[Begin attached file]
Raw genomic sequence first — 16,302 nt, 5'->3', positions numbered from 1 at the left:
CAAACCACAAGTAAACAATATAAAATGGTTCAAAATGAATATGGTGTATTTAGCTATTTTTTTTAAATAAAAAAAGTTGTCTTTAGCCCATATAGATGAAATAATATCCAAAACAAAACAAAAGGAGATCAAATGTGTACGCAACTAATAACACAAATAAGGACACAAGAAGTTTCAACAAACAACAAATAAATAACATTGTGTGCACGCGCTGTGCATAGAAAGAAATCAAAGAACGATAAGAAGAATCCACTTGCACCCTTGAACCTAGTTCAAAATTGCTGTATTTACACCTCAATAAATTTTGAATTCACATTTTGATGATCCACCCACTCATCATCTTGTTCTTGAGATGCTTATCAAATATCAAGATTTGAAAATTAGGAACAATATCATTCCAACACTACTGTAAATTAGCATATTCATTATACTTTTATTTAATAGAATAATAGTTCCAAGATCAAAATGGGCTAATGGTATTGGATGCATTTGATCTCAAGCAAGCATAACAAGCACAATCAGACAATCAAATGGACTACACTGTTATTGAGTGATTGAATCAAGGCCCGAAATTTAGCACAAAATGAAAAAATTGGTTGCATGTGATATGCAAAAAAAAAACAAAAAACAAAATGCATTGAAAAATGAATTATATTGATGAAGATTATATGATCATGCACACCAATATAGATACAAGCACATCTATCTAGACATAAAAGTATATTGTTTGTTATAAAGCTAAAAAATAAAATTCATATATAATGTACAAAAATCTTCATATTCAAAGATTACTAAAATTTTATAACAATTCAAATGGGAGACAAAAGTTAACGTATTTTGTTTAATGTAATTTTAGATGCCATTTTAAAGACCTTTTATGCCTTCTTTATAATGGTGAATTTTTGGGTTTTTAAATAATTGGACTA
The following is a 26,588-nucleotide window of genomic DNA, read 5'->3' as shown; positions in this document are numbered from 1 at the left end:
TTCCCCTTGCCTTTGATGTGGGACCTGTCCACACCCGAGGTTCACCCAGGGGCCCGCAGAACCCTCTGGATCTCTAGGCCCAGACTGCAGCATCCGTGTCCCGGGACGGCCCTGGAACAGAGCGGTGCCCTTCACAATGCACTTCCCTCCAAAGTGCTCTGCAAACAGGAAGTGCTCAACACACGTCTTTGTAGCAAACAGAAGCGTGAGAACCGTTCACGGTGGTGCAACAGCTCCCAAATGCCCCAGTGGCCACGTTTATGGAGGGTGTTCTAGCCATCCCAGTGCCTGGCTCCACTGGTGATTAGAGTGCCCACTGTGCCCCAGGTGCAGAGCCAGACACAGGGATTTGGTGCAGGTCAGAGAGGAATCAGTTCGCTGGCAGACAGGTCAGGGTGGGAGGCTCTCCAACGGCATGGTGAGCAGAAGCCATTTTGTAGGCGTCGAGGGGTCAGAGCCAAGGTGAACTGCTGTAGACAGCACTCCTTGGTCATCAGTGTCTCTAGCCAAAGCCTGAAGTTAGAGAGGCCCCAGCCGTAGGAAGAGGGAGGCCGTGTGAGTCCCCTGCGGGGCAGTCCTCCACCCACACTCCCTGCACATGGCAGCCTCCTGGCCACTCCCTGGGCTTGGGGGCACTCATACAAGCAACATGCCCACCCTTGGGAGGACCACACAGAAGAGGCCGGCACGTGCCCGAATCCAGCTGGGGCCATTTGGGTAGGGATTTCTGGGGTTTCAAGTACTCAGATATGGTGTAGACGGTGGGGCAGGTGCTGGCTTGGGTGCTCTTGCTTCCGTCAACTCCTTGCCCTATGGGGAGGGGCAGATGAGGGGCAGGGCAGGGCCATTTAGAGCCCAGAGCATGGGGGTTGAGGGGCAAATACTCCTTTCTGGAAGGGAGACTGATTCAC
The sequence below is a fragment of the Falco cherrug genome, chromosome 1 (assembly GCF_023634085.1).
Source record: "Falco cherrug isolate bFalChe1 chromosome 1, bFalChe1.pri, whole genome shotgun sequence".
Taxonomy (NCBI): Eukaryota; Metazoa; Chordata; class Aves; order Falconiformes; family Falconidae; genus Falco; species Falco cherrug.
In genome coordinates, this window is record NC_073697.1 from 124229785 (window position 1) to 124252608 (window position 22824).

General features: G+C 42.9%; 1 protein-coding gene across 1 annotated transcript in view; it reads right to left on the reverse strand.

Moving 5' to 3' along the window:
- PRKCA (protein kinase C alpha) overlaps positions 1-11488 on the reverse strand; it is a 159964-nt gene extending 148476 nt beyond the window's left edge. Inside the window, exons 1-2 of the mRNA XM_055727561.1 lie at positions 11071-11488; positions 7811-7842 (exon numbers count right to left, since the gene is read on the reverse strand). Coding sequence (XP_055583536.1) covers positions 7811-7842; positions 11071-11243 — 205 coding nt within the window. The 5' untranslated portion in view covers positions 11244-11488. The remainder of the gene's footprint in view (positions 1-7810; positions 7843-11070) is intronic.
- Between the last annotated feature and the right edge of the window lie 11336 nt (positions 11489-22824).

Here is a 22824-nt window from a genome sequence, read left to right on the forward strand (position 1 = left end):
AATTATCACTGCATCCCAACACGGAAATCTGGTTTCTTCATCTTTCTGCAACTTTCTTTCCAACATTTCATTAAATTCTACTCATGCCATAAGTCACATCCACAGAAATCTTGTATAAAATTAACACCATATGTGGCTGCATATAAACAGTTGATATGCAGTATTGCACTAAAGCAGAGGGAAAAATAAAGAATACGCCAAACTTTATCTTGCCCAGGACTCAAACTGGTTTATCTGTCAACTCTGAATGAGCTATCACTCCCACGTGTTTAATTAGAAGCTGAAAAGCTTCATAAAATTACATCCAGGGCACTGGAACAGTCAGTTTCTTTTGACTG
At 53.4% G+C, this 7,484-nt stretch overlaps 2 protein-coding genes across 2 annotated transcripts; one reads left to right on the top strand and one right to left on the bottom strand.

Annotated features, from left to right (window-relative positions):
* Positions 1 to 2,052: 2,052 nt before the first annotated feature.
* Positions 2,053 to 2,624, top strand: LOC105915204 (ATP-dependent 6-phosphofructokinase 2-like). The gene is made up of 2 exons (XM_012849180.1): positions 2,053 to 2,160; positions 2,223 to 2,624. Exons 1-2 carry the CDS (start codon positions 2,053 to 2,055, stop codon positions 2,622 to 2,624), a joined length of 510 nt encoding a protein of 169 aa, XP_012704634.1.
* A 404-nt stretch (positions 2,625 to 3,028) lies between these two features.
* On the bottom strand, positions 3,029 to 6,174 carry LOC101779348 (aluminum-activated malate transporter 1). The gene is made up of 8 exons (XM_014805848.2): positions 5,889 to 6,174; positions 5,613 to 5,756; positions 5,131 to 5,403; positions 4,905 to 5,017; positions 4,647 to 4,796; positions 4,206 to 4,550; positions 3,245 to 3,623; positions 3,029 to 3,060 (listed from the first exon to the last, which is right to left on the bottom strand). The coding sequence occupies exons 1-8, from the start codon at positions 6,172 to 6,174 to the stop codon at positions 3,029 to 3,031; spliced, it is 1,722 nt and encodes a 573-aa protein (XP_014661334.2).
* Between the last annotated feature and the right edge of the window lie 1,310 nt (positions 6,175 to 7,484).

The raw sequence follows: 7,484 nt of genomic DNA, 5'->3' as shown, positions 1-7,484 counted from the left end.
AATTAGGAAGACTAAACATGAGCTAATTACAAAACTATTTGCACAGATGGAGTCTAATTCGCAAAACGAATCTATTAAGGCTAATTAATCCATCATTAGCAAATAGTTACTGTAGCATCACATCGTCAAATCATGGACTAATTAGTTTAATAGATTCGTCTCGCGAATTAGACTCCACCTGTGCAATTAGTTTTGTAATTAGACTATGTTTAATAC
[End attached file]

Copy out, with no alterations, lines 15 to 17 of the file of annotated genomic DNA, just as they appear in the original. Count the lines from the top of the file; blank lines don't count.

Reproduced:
At 53.4% G+C, this 7,484-nt stretch overlaps 2 protein-coding genes across 2 annotated transcripts; one reads left to right on the top strand and one right to left on the bottom strand.

Annotated features, from left to right (window-relative positions):
* Positions 1 to 2,052: 2,052 nt before the first annotated feature.